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Who are the Players in Setting up a New Car Lease? You*d be Surprised! - Articles Surfing

Before a customer can lease an auto through a dealer, several parties are involved to determine the residual value and the interest rate of the proposed auto lease. And understanding how residual values and rates are determined will help in negotiating a lower price.

Where does the money come from to pay the manufacturer?

First, a bank, credit union, pension plan or automobile manufacturer's leasing or lending subsidiary (commonly called a *Money source*) agrees to provide funds to pay the dealer the selling price of the auto. The Money source must then find someone to determine residual values for every auto it proposes to buy from a manufacturer.

Who Determines the auto residual value?

The largest manufacturers may determine residual values in-house. Others will turn to outside parties, such as Automotive Lease Guide for help. If the market is depressed at the end of a lease and the residual value is higher than the used car value, then huge losses result to the Money source. This is not a business for the squeamish.

Who are Typical Money sources? (not necessarily current)
American Honda Finance Corporation
Banc One Credit Company
BMW Financial Services, NA, Inc.
Chase Automotive Financial Services
Chrysler Credit Corporation
Ford Motor Credit
Fifth Third Bank
General Motors Acceptance Corp.
Huntington National Bank
Mazda American Credit
Mercedes-Benz Credit
M&I Automobile Leasing
Mitsubishi Motors Credit of America, Inc.
Nissan Motor Acceptance Corp.
Provident Auto Lease
SouthTrust Bank N.A.
Toyota Motor Credit Corp.
Usbank
Volkswagen Credit, Inc
Wells Fargo Bank

The customer (lessee) actually contracts with a Money source that may, in fact, be a savings institution in which the customer has deposited funds. Some Money-sources are employee pension funds in which the lessee is essentially borrowing his own money.

Who does the lessee really pay?

The customer leasing the auto begins by agreeing to pay the Money source a monthly payment for the term of the lease. At the end of the lease the Money source (that actually owns the car) gets the car back and hopes it can be sold for at least as much as the residual value quoted to the customer in the lease, plus some incidental costs associated with the selling price. If not, the money Source loses money. For example, the Minneapolis Star Tribune reported that Chrysler lost of $400,000,000 in 2001 on end-of-lease cars that sold for less then the contracted residual values.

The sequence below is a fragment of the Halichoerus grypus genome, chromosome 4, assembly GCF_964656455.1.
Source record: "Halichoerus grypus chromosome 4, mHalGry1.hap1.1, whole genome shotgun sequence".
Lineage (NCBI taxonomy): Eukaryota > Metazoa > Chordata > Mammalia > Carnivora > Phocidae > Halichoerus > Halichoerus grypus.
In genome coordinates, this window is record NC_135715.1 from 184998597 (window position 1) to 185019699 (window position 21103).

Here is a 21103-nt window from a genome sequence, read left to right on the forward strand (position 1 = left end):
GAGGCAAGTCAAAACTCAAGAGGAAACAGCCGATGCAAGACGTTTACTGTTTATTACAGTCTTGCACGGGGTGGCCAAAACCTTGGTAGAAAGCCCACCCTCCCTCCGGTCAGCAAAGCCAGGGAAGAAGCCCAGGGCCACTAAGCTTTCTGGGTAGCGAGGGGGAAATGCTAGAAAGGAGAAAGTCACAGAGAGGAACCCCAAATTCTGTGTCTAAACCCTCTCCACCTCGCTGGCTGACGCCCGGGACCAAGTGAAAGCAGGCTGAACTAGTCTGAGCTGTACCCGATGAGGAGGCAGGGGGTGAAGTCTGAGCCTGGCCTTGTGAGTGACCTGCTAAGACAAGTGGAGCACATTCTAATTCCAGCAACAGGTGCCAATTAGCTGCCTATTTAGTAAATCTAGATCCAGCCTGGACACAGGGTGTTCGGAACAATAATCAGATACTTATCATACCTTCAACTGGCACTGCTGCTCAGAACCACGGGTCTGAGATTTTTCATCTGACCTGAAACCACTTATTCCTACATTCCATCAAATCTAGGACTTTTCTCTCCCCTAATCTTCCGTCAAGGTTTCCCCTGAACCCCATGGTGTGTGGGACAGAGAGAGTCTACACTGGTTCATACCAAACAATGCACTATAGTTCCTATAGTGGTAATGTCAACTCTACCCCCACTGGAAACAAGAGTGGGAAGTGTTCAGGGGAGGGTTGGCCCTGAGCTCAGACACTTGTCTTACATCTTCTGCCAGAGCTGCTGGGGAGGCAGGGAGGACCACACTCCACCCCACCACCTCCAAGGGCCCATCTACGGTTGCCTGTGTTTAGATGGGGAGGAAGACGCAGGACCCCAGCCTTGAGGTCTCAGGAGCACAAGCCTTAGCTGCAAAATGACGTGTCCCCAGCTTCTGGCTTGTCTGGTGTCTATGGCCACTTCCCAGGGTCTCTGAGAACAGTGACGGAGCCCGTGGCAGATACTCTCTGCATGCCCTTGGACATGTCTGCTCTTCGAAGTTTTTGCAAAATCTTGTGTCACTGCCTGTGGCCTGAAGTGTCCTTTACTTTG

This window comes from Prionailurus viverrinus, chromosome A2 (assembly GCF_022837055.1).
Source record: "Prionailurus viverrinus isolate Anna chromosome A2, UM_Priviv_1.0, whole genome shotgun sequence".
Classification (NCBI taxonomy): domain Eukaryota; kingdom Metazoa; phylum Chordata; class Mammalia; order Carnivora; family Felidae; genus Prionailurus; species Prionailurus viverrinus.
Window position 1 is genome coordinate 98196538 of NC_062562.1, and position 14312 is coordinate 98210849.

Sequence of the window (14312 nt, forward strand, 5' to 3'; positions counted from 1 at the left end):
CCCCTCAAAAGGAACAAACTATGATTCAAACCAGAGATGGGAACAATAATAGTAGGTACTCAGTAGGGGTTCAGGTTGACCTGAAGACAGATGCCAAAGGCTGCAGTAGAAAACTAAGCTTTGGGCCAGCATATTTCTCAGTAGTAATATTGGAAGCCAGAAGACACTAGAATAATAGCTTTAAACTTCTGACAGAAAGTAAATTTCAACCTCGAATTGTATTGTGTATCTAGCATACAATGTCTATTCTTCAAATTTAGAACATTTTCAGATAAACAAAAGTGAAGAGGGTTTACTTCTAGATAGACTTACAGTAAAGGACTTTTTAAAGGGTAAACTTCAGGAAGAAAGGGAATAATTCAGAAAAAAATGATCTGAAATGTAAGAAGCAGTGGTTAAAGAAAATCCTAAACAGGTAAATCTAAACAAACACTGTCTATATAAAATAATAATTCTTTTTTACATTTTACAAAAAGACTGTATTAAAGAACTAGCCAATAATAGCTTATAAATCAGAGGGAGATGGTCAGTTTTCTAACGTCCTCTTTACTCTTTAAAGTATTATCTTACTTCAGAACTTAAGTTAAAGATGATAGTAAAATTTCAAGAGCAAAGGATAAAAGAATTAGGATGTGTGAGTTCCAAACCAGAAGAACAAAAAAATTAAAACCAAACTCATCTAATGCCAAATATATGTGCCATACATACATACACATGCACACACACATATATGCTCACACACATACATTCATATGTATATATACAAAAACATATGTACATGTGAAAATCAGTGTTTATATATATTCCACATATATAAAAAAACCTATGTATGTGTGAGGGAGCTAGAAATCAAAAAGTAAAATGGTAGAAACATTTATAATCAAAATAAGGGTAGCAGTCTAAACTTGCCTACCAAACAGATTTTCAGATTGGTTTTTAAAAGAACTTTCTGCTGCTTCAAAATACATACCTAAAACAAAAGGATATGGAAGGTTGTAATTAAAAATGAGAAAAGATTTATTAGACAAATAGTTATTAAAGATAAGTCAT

Who decides the interest rate on the lease?

Behind the scenes, the Money Source privately decides on an interest rate it needs to return a profit to its investors or lenders. A third-party firm, such as LeaseLink (on the internet), is hired to prepare the computer displays that are available to dealerships subscribing nationwide.

Based on data provided to it by its Money source customers, LeaseLink displays on the participating Dealer's computers varying financing terms and monthly lease payments and the residual value and interest rates or money factors for the brands sold by the Dealer. Included in this information is the list of several potential Money sources

The Dealer's role

The new car Dealer is simply a facilitator between the lessee and the Money source. It has no loyalty to its manufacturer in this regard and is really the customer's best friend by showing the customer several leasing monthly payments and interest rates from several Money sources.

Money source vehicle preferences

Some Money sources choose to finance only certain types vehicles, such as Jeeps, based on historical residual resale value data and successfully having recouped the residual value in the eventual sale of the used Jeeps at the end of the lease.

When the lease is finalized, the Money source pays the sale price; a portion is used to pay the dealer's cost and the balance is the dealer's profit. And the happy customer drives away with a smile and a lighter wallet.

Submitted by:

Ralph Hoffmann

Ralph Hoffmann graduated from the Univ. of Wisconsin, majoring in Applied Mathematics. He has ten years experience raising venture capital plus added business experience and has used his math and additional business background to develop web site http://www.autotruckdata.com for anyone intending to lease or purchase a new car.

Note: He's completely rebuilt three car engines, hands-on, and knows the difference between hydraulic valve lifters and tappets. He also writes on other automotive issues.

right@skypoint.com



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